Several times this footpath has had a sign saying footpath closed but no provision for people to go around it meaning you have to go across this busy road to get to the shops and post office.

I also noticed a little notice in last week’s Mercury that Strongvox has applied for yet another planning permission for houses off Brinsea Road.

This time they want to build 24 houses on a field next to the council houses in Venus Street. This is directly opposite the field that Barratt Homes applied to build houses on earlier this year.

Strongvox has already got planning permission for houses in Venus Street, Congresbury and it seems wherever Strongvox put planning in for, the Weston planning committee seem to grant them permission no matter how unsuitable the site might be.

How on earth can Brinsea Road, Congresbury handle any more traffic? It’s already gridlocked for most of the day.


Chestnut Close, Congresbury

Will views meet a wall of silence?

Railway enthusiasts have suggested that new railway stations should be built at St Georges and Uphill but is this a step too far?

There was indeed a station at St Georges called Puxton and Worle which has long since gone but not that long ago a new station, Worle Parkway, was built only a stone’s throw from the original station and covers the needs of the area.

As for Uphill, again there was a station, Bleadon and Uphill, which was only built because the land-owner would not allow the railway through his land unless he was provided with a station. The station was little used and was eventually closed.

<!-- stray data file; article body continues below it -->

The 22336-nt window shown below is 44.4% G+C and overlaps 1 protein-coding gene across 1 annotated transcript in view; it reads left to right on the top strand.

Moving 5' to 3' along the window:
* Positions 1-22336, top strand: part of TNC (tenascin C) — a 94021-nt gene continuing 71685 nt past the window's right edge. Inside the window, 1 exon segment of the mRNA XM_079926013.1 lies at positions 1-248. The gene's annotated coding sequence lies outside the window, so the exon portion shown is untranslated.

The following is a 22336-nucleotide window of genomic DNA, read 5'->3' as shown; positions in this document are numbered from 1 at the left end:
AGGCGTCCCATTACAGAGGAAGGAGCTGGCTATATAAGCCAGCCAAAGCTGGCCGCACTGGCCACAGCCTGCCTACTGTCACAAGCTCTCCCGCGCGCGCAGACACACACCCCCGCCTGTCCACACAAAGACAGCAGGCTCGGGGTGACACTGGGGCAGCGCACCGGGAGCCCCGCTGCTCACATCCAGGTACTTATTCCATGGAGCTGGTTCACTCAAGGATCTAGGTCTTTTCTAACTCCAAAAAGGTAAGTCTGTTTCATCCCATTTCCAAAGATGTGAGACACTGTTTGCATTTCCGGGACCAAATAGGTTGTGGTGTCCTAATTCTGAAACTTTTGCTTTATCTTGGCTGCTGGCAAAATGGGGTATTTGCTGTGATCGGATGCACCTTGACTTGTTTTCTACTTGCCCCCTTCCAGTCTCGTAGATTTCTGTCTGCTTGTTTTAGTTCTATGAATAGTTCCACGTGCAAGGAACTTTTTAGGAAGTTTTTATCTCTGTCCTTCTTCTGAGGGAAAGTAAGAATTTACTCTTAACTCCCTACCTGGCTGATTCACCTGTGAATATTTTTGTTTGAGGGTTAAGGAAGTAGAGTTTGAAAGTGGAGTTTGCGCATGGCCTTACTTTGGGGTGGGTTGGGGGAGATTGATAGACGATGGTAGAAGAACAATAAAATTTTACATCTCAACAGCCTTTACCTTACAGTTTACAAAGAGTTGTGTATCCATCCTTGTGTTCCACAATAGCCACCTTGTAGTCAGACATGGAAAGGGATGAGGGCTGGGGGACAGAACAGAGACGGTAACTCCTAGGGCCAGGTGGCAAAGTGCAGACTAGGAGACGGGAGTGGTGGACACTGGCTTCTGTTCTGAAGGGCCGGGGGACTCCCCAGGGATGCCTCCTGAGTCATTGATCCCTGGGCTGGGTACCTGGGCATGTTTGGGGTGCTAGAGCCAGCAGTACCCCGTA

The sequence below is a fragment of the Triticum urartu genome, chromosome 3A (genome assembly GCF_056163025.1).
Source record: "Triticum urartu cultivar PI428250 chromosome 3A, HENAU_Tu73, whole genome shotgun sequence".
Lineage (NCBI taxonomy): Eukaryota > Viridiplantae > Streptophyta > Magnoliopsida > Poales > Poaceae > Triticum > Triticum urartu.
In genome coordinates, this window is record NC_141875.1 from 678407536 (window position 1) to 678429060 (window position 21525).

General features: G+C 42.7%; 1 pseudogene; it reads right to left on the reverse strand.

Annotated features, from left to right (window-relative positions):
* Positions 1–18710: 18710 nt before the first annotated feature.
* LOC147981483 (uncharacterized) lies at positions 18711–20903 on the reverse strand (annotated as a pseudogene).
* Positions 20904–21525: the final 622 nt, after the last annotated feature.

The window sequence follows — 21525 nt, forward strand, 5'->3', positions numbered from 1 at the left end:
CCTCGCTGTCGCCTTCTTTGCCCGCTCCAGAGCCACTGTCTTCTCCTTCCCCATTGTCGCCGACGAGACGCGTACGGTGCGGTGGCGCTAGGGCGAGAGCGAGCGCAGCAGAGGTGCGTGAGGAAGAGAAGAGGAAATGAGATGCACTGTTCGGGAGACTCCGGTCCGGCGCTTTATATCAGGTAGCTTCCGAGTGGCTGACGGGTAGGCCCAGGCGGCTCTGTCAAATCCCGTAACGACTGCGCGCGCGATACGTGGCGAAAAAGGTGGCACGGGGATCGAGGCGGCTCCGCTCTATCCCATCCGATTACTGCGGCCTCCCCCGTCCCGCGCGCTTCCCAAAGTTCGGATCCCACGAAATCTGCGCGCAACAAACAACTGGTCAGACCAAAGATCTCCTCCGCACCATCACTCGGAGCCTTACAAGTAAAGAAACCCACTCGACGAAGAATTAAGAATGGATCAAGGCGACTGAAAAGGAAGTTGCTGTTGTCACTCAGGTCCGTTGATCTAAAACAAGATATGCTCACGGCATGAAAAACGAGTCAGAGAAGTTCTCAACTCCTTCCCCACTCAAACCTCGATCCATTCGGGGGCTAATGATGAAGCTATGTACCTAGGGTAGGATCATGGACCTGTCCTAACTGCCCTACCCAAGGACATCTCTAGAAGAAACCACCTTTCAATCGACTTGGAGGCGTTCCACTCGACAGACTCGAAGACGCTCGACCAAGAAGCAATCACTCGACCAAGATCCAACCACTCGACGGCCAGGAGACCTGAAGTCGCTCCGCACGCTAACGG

One big concern in Weston is that the loop line into the main station could be closed and any more stations built on the main would cause the demise of the loops and the main station that is vital to the economy of the town.

What is really needed is for the tracks to be doubled on loop line and the bay platform at Weston station to be re-opened with regular suburban trains to and from Bristol. The train should definitely take the strain off the roads but this can only happen if there is investment in and around Weston station.

It is encouraging to learn that the Sunnyside entrance to Weston station could be re-opened in 2018 but why do these things take so long? Promises now can be broken in the future so we shall just have to wait and see.

Well done to Kathy Banfield for her excellent letter about the positioning of the sand sculptures – welcome to the club.

The question is why was it sited in front of the Victorian shelters on the promenade?

Unfortunately, Kathy, it is most likely that your comments about the ‘ghastly boards’ will be met by a wall of silence from the council.


Clarence Grove Road, Weston

Thanks for going the extra mile

We would like to thank the good Samaritan that helped one of our members when she felt unwell at Weston on July 20.

He made sure that not only was she safe by returning her to the coach park but also found an Applegates driver who also went the extra mile to get her to her own front door in Dursley. You were both amazing and we thank you very much indeed.


The Dursley and Cam Friendship Club, Eros Close, Stroud